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Proteas batters starting to come to the T20I party



Proteas batters begin stepping up to the T20I party

Aiden Markram of the Proteas plays a shot on his way to top-score for his team with 40 runs off 36 balls during the 2021 ICC T20 World Cup match against Australia at Sheikh Zayed Stadium on 23 October 2021 in Abu Dhabi, United Arab Emirates. (Photo: Isuru Sameera Peiris / Gallo Images)

South Africa’s T20I form has been exceptional since Temba Bavuma has taken the reins, boasting 13 wins from their last 14 matches.

The Proteas bowlers have been the driving force throughout this time with the batting department only scoring over 170 on two occasions prior to their tour of India. The first occasion was when they set Ireland 189 to win in the final match of their three-match tour last year July.

The other was when the potential of the T20I batting unit showed itself for the first time. In the Proteas’ final group stage game at the T20 World Cup in the United Arab Emirates (UAE) last year, they needed to thump white-ball titans England in order to reach the semi-final stage of the tournament on net run rate.

An incredible 103-run partnership between Aiden Markram (52 not out off 25 balls) and Rassie van der Dussen (94 not out off 60 balls) on the sluggish UAE pitches helped South Africa set 189 and ultimately beat England by 10 runs.

The victory was not large enough to secure a semi-final berth but it did provide a glimpse of what the budding batting line-up could achieve.

Reaping rewards

With two of South Africa’s in-form T20 batters in Markram — out through Covid in the first two matches — and Quinton de Kock out in the second — through a hand injury — the writing may have looked on the wall against a strong Indian team playing at home.

However, in the tour to India so far, one of the leading T20I teams in the world — albeit missing a few of their star players — the Proteas team is once more proving that they have the potential to challenge against the best on the batting front.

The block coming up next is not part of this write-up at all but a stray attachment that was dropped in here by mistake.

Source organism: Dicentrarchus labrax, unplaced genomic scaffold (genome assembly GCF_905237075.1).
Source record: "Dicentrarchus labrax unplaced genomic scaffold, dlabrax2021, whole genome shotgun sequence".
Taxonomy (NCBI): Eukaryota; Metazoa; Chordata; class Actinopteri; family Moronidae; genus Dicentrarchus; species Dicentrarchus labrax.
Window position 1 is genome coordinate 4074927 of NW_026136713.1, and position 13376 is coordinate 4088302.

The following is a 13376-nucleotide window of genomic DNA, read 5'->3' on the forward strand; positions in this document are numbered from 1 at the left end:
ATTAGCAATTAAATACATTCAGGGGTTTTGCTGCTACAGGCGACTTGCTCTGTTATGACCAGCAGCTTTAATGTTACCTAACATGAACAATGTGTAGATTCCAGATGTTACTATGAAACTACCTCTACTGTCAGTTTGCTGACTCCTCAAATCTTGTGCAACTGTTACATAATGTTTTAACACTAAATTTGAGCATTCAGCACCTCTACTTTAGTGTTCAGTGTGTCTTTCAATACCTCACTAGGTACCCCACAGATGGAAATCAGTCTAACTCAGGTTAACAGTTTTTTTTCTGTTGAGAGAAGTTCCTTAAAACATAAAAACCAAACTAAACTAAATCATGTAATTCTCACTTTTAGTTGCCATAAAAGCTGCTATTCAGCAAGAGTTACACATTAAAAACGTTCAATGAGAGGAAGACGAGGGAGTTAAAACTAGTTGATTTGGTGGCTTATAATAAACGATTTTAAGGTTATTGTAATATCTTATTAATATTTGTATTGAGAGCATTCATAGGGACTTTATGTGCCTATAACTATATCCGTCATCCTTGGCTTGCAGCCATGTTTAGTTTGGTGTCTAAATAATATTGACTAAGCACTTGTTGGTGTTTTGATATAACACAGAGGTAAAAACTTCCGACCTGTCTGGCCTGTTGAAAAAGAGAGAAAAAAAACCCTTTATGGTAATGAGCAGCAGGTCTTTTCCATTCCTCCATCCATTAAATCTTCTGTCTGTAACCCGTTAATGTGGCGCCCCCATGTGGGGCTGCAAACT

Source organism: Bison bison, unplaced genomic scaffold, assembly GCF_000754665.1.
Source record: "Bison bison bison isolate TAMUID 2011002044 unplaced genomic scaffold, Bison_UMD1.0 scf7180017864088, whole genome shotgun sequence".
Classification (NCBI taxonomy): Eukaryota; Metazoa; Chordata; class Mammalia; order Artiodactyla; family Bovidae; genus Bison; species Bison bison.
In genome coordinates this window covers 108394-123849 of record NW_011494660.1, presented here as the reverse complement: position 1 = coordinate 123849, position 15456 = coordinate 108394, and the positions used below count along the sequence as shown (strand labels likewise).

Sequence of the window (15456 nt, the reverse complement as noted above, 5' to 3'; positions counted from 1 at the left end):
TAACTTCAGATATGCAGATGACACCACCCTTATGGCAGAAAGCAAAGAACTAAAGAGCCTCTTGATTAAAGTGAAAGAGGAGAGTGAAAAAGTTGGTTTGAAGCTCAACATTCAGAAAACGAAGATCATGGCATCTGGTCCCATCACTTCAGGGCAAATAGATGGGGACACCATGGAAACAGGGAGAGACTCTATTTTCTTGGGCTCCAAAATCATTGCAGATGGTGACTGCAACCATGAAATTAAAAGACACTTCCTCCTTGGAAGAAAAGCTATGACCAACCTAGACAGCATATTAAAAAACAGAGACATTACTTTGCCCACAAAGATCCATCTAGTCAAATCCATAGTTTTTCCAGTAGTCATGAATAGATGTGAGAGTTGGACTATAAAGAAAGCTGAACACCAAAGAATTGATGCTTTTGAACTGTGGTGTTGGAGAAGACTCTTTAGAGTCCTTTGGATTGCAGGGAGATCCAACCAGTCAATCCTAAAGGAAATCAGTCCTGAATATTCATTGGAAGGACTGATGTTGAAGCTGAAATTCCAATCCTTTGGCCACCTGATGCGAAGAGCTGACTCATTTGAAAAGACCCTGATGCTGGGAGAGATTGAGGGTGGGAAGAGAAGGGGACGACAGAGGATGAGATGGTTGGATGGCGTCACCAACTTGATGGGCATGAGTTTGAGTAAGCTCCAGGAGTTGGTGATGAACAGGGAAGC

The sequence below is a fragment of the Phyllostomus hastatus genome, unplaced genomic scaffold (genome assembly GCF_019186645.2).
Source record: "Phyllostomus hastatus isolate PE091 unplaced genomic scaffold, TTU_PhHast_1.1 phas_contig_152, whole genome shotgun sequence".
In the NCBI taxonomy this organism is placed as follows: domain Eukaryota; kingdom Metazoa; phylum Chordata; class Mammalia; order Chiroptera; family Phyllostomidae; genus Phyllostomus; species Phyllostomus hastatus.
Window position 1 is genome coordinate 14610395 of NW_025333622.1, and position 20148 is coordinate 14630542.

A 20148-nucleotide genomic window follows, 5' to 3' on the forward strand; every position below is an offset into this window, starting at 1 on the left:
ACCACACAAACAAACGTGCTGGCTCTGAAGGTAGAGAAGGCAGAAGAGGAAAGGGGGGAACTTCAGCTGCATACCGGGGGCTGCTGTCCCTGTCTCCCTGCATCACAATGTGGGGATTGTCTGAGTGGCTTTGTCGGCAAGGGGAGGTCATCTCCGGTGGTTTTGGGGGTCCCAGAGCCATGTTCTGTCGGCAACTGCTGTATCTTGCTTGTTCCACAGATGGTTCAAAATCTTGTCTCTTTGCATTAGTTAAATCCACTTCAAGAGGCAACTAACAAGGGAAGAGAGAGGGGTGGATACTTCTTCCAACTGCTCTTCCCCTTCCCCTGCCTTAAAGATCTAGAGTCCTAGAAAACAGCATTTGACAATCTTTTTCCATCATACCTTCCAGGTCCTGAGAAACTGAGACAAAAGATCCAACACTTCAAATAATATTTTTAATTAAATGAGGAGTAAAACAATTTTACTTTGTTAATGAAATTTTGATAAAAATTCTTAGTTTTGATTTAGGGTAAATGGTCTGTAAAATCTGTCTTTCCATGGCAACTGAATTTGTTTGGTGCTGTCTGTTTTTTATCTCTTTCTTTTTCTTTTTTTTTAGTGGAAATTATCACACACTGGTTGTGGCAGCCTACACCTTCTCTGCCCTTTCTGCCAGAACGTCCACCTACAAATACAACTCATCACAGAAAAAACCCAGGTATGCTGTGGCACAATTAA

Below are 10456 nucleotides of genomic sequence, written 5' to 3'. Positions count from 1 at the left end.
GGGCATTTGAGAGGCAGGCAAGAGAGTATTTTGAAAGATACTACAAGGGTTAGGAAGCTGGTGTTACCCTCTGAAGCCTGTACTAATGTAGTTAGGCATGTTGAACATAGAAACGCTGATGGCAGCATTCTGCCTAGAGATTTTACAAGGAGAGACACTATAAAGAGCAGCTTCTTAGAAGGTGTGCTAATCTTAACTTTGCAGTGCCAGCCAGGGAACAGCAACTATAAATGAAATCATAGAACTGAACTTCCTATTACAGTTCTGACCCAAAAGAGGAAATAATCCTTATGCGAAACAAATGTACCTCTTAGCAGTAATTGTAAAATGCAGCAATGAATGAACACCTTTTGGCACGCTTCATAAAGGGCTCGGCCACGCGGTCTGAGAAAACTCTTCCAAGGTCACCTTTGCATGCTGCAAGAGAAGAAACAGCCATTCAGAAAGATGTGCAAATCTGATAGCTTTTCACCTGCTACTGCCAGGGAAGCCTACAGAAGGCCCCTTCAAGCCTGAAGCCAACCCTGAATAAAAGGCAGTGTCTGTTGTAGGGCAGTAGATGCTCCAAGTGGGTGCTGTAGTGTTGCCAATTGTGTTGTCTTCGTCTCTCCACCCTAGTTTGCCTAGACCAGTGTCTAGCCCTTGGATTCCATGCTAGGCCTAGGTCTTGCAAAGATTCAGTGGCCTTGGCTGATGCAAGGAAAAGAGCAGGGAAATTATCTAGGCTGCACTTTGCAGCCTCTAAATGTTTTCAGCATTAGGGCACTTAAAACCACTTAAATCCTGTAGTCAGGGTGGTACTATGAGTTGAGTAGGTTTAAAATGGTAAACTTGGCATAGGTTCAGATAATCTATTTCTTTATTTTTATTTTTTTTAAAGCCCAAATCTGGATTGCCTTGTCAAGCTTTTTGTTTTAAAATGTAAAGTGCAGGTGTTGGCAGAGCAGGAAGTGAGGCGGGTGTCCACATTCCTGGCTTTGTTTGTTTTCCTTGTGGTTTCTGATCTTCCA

The first two matches of the five-game series have been wildly different. The first was a high-scoring affair played on a flat, small playing surface, while the second was played on a testing wicket.

The natural ebb and flow of T20I cricket produced a few wobbles in both of South Africa’s successful run chases, however, the promising feature is that they ultimately cruised home on both occasions.

In the opening match on Thursday, India set a commanding total of 211 at a relatively small Arun Jaitley Stadium in New Delhi and South Africa needed their batters to come to the party.

And come to the party they did, recording their highest ever T20I chase as they won by seven wickets with five deliveries still remaining.

The chase was led by an excellent 131-run (64 ball) partnership by Van der Dussen and IPL winner David Miller. Van der Dussen led the chase with an unbeaten 75 off 46 deliveries while Miller struck a rapid unbeaten 64 off 31 deliveries.

Van der Dussen had a torrid time in the recently concluded IPL, playing only three matches and scoring a cumulative 22 runs at a strike rate of 91.67.

For long periods of the Proteas chase, it looked like his bad form would continue but the unwavering batter eventually got in his stride.

“It took a while to get used to the conditions and get the pace of the wicket. I was a bit slow, about 30 off 30 balls but I always knew if I can get one or two away that the momentum would shift,” said Van der Dussen after the first T20I.

“I supposed the lesson just to trust in the game plan and have a clear mind regardless of what your score and balls faced is. We knew if David and I were there at the end that we would probably get close and probably get us over the line.”

The innings was, however, given impetus by an underrated 13-ball 29 run cameo by Dwaine Pretorius who was sent in as a pinch hitter at the No 3 position during the powerplay.

It may have been a surprise decision to most, but coupled with the Proteas playing with a batter light due to Markram’s unforeseen illness and Pretorius’ domestic experience coming in during the powerplay with regularity for the North West Dragons, it was a move that made sense.

Van der Dussen eventually reverse swept Yuzvendra Chahal for his seventh four of the innings to seal the match in fine style and ensure the Proteas take an early lead in the five-match series.

Batters standing up